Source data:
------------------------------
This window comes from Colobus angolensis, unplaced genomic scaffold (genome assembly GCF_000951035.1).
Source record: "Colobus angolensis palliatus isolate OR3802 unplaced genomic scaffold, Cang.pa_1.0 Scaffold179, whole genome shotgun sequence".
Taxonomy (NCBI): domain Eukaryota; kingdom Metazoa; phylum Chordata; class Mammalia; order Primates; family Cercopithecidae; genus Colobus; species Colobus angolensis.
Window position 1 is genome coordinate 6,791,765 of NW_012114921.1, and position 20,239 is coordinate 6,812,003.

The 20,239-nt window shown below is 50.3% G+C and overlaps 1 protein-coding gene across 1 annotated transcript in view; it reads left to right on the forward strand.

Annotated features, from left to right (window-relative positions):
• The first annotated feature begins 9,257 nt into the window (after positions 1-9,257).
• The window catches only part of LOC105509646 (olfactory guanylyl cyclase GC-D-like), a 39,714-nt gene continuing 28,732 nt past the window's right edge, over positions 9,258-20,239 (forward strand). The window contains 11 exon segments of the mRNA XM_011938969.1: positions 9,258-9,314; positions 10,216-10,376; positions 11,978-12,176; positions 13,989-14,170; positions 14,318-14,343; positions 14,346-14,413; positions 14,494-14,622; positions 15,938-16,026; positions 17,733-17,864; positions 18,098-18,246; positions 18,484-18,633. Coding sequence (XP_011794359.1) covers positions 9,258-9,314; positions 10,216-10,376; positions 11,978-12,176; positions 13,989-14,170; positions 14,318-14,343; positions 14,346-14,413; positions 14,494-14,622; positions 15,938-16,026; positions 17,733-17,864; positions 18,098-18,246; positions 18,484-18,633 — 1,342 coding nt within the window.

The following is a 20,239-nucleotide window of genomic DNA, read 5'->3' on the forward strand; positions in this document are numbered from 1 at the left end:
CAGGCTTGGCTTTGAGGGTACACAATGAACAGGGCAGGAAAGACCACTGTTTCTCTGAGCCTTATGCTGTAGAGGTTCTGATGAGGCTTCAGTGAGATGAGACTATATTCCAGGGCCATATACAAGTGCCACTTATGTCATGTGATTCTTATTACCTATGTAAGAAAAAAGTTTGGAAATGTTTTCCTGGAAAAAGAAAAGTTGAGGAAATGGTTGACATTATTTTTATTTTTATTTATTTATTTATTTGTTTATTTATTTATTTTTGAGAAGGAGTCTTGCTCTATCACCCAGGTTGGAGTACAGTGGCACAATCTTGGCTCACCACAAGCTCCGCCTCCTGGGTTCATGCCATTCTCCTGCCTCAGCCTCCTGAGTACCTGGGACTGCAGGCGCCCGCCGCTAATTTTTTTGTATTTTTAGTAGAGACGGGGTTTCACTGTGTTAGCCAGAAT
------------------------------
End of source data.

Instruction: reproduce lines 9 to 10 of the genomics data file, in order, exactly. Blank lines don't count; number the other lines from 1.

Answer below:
The following is a 20,239-nucleotide window of genomic DNA, read 5'->3' on the forward strand; positions in this document are numbered from 1 at the left end:
CAGGCTTGGCTTTGAGGGTACACAATGAACAGGGCAGGAAAGACCACTGTTTCTCTGAGCCTTATGCTGTAGAGGTTCTGATGAGGCTTCAGTGAGATGAGACTATATTCCAGGGCCATATACAAGTGCCACTTATGTCATGTGATTCTTATTACCTATGTAAGAAAAAAGTTTGGAAATGTTTTCCTGGAAAAAGAAAAGTTGAGGAAATGGTTGACATTATTTTTATTTTTATTTATTTATTTATTTGTTTATTTATTTATTTTTGAGAAGGAGTCTTGCTCTATCACCCAGGTTGGAGTACAGTGGCACAATCTTGGCTCACCACAAGCTCCGCCTCCTGGGTTCATGCCATTCTCCTGCCTCAGCCTCCTGAGTACCTGGGACTGCAGGCGCCCGCCGCTAATTTTTTTGTATTTTTAGTAGAGACGGGGTTTCACTGTGTTAGCCAGAAT